Although fragile X syndrome (FXS) is caused by a hypermethylated full mutation (FM) expansion with >/=200 cytosine-guanine-guanine (CGG) repeats, and a decrease in FMR1 mRNA and its protein (FMRP), incomplete silencing has been associated with more severe autism features in FXS males. This study reports on brothers (B1 and B2), aged 5 and 2 years, with autistic features and language delay, but a higher non-verbal IQ in comparison to typical FXS. CGG sizing using AmplideX PCR only identified premutation (PM : 55-199 CGGs) alleles in blood. Similarly, follow-up in B1 only revealed PM alleles in saliva and skin fibroblasts ; whereas, an FM expansion was detected in both saliva and buccal DNA of B2. While Southern blot analysis of blood detected an unmethylated FM, methylation analysis with a more sensitive methodology showed that B1 had partially methylated PM alleles in blood and fibroblasts, which were completely unmethylated in buccal and saliva cells. In contrast, B2 was partially methylated in all tested tissues. Moreover, both brothers had FMR1 mRNA 5 fold higher values than those of controls, FXS and PM cohorts. In conclusion, the presence of unmethylated FM and/or PM in both brothers may lead to an overexpression of toxic expanded mRNA in some cells, which may contribute to neurodevelopmental problems, including elevated autism features.

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4. Grandisson M, Rajotte E, Godin J, Chretien-Vincent M, Milot E, Desmarais C. Autism spectrum disorder : How can occupational therapists support schools ?. Can J Occup Ther ;2019 (Aug 11):8417419838904.

BACKGROUND. : Children with autism spectrum disorder (ASD) face multiple occupational challenges in their school, and school staff need additional support to increase their participation. PURPOSE. : The aim of this study is to identify how Response to Intervention (RTI) could be used by occupational therapists to support school personnel who work with children with ASD. METHOD. : In a descriptive qualitative study, three discussion groups were undertaken with occupational therapists and school staff members in Quebec, Canada, to identify the main concerns regarding the participation of children with ASD in school activities as well as the actions to consider when attempting to increase school-related abilities. FINDINGS. : School staff members are primarily concerned with frequent outbursts and limited autonomy, along with low motivation and anxiety in children with ASD in diverse school activities and contexts. The actions identified provide guidelines for school and occupational therapist selection, the process to follow, collaborative practices, and support required. IMPLICATIONS. : A practice model is presented for occupational therapists who seek to develop school capacity to support the participation of children with ASD.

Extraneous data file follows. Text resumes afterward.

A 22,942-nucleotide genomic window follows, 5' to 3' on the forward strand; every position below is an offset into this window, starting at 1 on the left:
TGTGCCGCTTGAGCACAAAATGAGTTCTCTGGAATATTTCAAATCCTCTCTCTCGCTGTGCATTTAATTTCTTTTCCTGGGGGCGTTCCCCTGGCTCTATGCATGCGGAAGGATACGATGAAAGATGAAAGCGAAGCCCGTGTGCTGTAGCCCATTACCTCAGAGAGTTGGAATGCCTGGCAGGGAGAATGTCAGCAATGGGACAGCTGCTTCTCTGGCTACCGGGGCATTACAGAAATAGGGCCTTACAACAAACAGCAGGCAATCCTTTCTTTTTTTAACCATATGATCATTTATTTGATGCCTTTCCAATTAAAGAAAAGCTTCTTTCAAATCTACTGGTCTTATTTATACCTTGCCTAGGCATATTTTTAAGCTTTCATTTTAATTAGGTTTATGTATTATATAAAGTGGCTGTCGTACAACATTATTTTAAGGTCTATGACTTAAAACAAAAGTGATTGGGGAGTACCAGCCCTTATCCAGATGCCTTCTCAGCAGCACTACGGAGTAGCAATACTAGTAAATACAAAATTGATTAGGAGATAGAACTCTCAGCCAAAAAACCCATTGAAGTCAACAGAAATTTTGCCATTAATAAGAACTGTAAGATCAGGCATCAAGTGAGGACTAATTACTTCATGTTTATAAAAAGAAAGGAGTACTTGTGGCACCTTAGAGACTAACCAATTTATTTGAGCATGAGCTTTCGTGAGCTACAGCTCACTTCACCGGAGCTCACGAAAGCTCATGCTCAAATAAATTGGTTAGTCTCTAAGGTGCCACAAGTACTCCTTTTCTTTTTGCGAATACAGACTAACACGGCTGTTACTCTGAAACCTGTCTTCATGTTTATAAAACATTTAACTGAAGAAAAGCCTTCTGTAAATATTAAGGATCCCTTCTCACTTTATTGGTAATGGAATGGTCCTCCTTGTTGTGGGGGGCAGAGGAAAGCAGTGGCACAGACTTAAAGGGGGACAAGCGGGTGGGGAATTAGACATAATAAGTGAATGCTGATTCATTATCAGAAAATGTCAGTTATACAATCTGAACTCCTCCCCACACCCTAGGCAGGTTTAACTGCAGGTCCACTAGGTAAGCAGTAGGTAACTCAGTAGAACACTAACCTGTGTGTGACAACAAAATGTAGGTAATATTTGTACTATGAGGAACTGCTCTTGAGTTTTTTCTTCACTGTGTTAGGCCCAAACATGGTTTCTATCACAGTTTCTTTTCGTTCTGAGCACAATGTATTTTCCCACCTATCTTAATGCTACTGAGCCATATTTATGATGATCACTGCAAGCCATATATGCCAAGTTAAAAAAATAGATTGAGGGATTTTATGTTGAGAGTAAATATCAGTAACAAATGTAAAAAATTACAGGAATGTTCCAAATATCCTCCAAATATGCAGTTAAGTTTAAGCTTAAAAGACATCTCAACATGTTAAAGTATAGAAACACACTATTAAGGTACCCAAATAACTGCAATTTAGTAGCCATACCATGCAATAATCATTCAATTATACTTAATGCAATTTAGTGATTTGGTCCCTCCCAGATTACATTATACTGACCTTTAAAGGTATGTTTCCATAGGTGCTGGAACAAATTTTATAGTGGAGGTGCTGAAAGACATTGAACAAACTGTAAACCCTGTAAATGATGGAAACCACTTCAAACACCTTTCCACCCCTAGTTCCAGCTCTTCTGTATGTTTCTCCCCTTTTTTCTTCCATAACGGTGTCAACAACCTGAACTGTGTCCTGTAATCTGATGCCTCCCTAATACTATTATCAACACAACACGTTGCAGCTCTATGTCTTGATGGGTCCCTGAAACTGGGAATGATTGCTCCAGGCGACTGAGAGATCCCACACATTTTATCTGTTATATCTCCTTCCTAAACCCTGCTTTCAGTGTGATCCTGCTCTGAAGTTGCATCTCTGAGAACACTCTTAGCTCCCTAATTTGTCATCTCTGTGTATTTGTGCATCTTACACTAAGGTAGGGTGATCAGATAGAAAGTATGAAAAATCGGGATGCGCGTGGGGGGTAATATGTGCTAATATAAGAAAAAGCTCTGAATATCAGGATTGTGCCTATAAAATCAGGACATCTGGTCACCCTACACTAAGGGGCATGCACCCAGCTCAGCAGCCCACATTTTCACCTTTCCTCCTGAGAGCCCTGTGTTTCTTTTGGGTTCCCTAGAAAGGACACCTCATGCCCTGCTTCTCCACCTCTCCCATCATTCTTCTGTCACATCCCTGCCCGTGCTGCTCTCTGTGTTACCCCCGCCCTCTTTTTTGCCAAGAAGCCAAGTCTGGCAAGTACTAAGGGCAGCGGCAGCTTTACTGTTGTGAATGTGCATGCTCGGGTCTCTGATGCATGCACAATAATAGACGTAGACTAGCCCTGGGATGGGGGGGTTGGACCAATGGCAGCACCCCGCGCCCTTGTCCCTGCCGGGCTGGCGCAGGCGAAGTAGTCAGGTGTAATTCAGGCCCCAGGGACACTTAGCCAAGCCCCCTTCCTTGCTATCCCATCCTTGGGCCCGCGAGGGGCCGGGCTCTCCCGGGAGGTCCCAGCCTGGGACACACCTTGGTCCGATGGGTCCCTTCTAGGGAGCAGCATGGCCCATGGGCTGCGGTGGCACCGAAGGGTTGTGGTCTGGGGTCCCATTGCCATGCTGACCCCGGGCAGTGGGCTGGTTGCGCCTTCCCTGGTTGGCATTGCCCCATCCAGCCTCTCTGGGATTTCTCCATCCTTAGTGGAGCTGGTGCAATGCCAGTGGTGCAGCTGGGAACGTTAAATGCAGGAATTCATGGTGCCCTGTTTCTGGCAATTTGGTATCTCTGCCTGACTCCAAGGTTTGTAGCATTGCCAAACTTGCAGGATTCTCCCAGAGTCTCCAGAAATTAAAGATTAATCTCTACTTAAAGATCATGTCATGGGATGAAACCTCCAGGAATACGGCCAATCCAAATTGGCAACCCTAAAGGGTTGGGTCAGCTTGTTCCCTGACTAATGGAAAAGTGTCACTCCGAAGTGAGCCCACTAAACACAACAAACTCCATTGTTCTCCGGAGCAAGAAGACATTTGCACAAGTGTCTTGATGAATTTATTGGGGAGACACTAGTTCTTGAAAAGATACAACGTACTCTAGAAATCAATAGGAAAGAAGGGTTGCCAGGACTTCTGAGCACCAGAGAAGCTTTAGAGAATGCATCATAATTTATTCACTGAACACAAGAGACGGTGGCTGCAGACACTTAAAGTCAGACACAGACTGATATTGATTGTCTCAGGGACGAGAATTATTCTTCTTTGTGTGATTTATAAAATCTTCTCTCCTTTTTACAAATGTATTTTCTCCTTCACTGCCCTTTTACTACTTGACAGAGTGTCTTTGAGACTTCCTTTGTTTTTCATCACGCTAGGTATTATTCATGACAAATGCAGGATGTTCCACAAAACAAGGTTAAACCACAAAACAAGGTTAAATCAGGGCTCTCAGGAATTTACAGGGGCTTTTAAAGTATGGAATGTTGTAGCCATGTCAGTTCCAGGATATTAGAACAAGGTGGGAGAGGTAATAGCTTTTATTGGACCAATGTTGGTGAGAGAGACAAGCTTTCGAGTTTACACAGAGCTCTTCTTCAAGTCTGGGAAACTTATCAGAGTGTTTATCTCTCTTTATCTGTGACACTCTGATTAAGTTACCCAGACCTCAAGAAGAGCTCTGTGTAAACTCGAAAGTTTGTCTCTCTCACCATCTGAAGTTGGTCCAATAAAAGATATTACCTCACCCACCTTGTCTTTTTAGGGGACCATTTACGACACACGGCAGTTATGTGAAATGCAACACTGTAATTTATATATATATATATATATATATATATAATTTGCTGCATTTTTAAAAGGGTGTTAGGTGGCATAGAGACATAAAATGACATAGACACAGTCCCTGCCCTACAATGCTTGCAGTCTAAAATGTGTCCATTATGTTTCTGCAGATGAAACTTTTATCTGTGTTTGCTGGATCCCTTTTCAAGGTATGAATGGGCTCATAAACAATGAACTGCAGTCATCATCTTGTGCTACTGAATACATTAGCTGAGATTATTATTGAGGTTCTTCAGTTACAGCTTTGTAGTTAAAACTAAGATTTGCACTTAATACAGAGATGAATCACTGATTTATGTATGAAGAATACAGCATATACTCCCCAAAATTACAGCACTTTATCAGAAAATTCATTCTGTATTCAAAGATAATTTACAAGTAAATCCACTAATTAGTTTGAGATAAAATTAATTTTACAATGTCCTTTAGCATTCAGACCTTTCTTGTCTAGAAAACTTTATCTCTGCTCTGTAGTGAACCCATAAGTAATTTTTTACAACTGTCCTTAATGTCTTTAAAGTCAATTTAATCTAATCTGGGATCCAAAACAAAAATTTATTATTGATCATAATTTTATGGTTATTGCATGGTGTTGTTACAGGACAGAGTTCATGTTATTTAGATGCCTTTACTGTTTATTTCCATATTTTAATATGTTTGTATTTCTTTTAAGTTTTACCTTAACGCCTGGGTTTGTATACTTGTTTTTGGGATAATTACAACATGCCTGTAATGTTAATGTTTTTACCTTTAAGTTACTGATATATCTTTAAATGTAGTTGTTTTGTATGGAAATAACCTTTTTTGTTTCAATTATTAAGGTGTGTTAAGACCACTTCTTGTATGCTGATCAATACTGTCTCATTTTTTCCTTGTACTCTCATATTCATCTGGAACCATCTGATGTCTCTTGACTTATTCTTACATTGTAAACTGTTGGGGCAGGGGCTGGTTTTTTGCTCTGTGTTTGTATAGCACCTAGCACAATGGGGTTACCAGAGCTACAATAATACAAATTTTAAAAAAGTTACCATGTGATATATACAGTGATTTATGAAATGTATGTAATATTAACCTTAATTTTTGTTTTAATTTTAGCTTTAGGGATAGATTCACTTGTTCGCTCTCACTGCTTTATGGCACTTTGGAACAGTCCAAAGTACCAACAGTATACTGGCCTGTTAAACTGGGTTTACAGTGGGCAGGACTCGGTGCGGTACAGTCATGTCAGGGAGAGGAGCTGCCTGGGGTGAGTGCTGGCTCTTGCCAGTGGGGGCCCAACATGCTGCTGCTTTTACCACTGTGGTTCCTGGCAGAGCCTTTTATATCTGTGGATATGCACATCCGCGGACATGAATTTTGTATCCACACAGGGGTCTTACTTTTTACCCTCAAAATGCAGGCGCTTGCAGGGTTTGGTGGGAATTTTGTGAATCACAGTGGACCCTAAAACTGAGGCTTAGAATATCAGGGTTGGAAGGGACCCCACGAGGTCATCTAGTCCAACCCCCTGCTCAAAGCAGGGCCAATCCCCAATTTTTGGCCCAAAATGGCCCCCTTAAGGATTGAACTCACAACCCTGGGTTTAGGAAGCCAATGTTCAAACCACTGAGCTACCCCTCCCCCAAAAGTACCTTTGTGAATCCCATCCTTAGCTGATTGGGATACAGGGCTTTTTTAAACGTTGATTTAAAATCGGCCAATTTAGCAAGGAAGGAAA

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5. Panjwani AA, Ji Y, Fahey JW, Palmer A, Wang G, Hong X, Zuckerman B, Wang X. Maternal Obesity/Diabetes, Plasma Branched-Chain Amino Acids, and Autism Spectrum Disorder Risk in Urban Low-Income Children : Evidence of Sex Difference. Autism Res ;2019 (Aug 9)